The microarray results were repeatedly confirmed by RT-qPCR for top DEGs, including KLK1, KLK3, KLK7, KLK8, KLK12 and the actin gene was used as a loading control. In order to compensate the shortage of the sample size of transcriptome analysis, total RNA was isolated from gastric mucosal samples from another 20 patients with HAPC patients and another 20 healthy subjects living at the same altitude. RNA (5 µg) was reverse-transcribed using a reverse transcriptase reaction kit (Takara, Dalian, China). Using the primers shown in Table I, PCR was conducted in triplicate using SYBR-Green PCR Master Mix and the 7500 Fast real-time PCR detection system (ABI Biosystems, Foster City, CA, USA) with the amplified conditions: 95°C for 10 min, 45 cycles of 95°C for 10 sec, 60°C for 34 sec and 60°C for 60 sec. The relative expression values were calculated using the 2−ΔΔT method.

Table I
Primers and product sizes of genes that were examined by RT-qPCR.

DEGs on chromosome locations

Chromosomes may be related to HAPC-induced GML (25,26), which can be reflected by DEGs on different chromosomes. Thus, in this study, all the DEGs were marked on 24 chromosomes to visualize their distributions on all chromosomes.

Remodeling the interaction between KLKs and cholesterol

Cholosterol has been widely reported to be associated with hypertension (27,28), while kallikrein hypertension is also well known (29,30). Thus, in this study, we explored the interaction between KLKs and cholesterol using the software PyMOL v1.8 (https://www.pymol.org) and AutoDock 4.2.6 (http://autodock.scripps.edu).

Statistical analysis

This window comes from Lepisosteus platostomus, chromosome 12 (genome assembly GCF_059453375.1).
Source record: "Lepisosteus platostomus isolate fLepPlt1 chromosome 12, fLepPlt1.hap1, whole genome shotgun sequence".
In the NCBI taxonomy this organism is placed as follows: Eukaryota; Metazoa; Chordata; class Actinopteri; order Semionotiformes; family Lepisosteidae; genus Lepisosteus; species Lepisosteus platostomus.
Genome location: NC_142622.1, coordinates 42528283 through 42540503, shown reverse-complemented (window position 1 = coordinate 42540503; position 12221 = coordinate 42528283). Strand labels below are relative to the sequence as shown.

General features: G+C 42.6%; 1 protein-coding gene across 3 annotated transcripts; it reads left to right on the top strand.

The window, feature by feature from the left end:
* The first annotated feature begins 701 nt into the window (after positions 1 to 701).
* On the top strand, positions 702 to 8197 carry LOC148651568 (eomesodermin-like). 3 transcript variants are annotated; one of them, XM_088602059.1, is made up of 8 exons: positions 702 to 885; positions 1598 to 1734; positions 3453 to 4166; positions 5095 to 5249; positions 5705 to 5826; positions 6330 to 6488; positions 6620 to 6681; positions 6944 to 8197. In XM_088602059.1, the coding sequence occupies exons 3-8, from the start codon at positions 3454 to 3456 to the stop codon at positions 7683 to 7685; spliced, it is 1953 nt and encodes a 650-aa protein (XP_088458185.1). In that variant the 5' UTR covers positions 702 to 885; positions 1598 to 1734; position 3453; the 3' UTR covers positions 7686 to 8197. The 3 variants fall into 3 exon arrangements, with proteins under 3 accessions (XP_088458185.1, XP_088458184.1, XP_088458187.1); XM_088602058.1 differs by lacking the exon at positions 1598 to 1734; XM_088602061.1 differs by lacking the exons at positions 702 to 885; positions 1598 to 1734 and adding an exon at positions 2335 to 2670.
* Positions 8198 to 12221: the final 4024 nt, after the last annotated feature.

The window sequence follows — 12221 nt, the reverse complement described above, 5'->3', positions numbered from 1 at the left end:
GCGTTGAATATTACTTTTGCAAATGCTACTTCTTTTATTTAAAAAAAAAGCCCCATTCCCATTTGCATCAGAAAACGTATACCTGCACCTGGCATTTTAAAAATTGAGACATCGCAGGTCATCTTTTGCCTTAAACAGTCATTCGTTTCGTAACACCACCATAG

Data are presented as the means ± SD. Hierarchical cluster analysis was performed between HPAC and healthy groups using transcriptional data and SPSS software. The Chi-square and Student's t-test were used to calculate the statistical significance of paired data where appropriate. A value of P<0.05 was considered to indicate a statistically significant difference.

Results

Endoscopic findings of the upper gastrointestinal tract

The patients had a similar gender distribution, age, living altitude and lifestyle with the healthy subjects (Table II). In the HAPC group, the endoscopic findings reveaked darker colors in the upper gastrointestinal tract when compared with the controls, including the esophagus (N1, brown; P1, dark red), cardia (N2, thin brown; P2, dark red brown), gastric fundus (N3, thin brown; P3, dark red brown), gastric antrum and body (N4, brown; P4, red), the duodenal bulb (N5, brown; P5, dark brown) and descending portion (N6, brown; P6, dark brown) (Fig. 1). All the N-marked numbers indicate the gastrointestinal tract from healthy subjects, whereas all the P-marked numbers indicate the gastrointestinal tract from patients with HAPC. Furthermore, in the HAPC group, the mucosa was thin and red, with a fine meshwork of vessels (Fig. 1, P1 and P4). Furthermore, congestion was detected in areas where veins were slightly wider. Additionally, due to the significantly red appearance of the esophageal mucosa, there were no evident boundaries that were distinguished between the esophageal mucosa and gastric mucosa. The color was orange below the line. Diffuse hyperemia, edema and changes of congestion, were observed in HAPC group, whereas no such symptoms were observed in the control group. In addition, the duodenal bulb was slightly enlarged with marked hyperemia and swelling in the HAPC group when compared with the control group (Fig. 1).

Figure 1
Endoscopic findings of the upper gastrointestinal tract. The upper gastrointestinal tract includes the esophagus (N1/P1), cardia (N2/P2), gastric fundus (N3/P3), gastric antrum and body (N4/P4), the duodenal bulb (N5/P5) and descending portion (N6/P6). ...
Table II
Baseline characters between HPAC patients and healthy subjects.